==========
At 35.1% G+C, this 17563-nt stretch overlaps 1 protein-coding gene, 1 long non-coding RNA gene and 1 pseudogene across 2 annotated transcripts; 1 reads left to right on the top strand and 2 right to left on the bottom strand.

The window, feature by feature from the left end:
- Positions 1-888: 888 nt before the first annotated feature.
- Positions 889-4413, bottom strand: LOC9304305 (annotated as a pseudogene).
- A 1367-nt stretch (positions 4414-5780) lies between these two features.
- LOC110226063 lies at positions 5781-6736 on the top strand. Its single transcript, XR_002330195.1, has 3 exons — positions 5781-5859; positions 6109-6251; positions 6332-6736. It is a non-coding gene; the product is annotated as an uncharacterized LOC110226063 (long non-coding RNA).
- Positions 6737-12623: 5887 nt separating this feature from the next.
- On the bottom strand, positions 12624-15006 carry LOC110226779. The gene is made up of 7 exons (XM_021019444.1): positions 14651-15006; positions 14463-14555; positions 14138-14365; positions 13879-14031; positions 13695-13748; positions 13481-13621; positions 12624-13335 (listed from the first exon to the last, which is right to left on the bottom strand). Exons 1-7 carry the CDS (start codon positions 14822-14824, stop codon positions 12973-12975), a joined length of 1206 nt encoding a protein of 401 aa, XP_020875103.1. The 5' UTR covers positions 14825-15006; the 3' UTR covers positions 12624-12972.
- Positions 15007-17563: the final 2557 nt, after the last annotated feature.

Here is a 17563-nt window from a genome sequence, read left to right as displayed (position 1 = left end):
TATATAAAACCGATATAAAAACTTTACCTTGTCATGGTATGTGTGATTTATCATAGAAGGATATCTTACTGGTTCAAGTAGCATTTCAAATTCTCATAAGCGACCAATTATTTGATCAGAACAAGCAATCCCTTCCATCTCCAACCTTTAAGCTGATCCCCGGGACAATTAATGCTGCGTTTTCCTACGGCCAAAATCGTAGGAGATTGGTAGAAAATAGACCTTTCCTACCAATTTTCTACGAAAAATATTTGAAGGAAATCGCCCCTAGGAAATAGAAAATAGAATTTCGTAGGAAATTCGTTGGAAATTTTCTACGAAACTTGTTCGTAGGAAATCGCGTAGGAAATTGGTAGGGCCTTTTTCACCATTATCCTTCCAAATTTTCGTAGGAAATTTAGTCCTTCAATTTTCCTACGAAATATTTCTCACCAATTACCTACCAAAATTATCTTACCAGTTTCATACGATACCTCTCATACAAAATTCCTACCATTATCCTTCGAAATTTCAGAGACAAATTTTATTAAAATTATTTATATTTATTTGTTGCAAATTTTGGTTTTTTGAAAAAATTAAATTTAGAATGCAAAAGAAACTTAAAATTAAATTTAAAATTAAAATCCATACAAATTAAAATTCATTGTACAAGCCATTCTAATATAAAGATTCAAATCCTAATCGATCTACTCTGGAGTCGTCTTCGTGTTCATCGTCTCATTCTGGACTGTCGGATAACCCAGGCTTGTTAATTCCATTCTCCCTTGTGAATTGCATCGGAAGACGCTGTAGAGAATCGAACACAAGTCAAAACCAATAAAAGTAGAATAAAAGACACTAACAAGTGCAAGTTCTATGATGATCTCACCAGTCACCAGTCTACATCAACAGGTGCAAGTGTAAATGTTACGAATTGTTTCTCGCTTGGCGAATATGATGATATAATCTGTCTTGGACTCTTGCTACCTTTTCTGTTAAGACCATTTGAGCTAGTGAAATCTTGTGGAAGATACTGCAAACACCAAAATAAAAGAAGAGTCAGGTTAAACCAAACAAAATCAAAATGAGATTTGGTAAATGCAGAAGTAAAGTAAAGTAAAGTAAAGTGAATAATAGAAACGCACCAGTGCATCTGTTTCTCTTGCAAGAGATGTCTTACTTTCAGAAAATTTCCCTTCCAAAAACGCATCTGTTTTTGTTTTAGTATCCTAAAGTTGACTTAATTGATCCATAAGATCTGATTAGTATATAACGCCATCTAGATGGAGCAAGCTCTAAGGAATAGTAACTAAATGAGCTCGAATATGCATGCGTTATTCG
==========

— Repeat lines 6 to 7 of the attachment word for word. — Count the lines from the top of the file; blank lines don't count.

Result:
- LOC110226063 lies at positions 5781-6736 on the top strand. Its single transcript, XR_002330195.1, has 3 exons — positions 5781-5859; positions 6109-6251; positions 6332-6736. It is a non-coding gene; the product is annotated as an uncharacterized LOC110226063 (long non-coding RNA).
- Positions 6737-12623: 5887 nt separating this feature from the next.